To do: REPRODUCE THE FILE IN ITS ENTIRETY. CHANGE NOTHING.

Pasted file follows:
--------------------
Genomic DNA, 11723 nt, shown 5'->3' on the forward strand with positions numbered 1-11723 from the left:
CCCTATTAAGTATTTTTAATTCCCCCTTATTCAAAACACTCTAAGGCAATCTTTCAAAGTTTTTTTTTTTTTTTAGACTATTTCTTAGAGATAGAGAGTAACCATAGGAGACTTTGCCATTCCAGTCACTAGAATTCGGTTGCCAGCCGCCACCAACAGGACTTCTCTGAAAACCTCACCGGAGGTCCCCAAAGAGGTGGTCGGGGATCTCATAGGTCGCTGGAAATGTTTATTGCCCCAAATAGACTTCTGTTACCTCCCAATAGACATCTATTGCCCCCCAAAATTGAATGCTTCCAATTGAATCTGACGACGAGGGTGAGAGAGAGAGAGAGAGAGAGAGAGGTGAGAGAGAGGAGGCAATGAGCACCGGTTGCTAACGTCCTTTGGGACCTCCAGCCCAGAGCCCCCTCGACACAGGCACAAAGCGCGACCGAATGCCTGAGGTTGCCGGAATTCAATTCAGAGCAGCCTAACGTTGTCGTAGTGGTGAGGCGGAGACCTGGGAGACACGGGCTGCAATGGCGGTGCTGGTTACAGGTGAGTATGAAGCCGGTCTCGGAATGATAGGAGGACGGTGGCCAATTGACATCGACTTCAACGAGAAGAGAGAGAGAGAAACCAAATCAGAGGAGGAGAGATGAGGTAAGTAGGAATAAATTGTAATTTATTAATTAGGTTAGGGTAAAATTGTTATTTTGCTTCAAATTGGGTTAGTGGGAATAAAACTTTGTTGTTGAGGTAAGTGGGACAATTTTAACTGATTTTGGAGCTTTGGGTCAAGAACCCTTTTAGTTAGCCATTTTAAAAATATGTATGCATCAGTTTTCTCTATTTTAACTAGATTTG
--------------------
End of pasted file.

Genomic DNA, 11723 nt, shown 5'->3' on the forward strand with positions numbered 1-11723 from the left:
CCCTATTAAGTATTTTTAATTCCCCCTTATTCAAAACACTCTAAGGCAATCTTTCAAAGTTTTTTTTTTTTTTTAGACTATTTCTTAGAGATAGAGAGTAACCATAGGAGACTTTGCCATTCCAGTCACTAGAATTCGGTTGCCAGCCGCCACCAACAGGACTTCTCTGAAAACCTCACCGGAGGTCCCCAAAGAGGTGGTCGGGGATCTCATAGGTCGCTGGAAATGTTTATTGCCCCAAATAGACTTCTGTTACCTCCCAATAGACATCTATTGCCCCCCAAAATTGAATGCTTCCAATTGAATCTGACGACGAGGGTGAGAGAGAGAGAGAGAGAGAGAGAGGTGAGAGAGAGGAGGCAATGAGCACCGGTTGCTAACGTCCTTTGGGACCTCCAGCCCAGAGCCCCCTCGACACAGGCACAAAGCGCGACCGAATGCCTGAGGTTGCCGGAATTCAATTCAGAGCAGCCTAACGTTGTCGTAGTGGTGAGGCGGAGACCTGGGAGACACGGGCTGCAATGGCGGTGCTGGTTACAGGTGAGTATGAAGCCGGTCTCGGAATGATAGGAGGACGGTGGCCAATTGACATCGACTTCAACGAGAAGAGAGAGAGAGAAACCAAATCAGAGGAGGAGAGATGAGGTAAGTAGGAATAAATTGTAATTTATTAATTAGGTTAGGGTAAAATTGTTATTTTGCTTCAAATTGGGTTAGTGGGAATAAAACTTTGTTGTTGAGGTAAGTGGGACAATTTTAACTGATTTTGGAGCTTTGGGTCAAGAACCCTTTTAGTTAGCCATTTTAAAAATATGTATGCATCAGTTTTCTCTATTTTAACTAGATTTG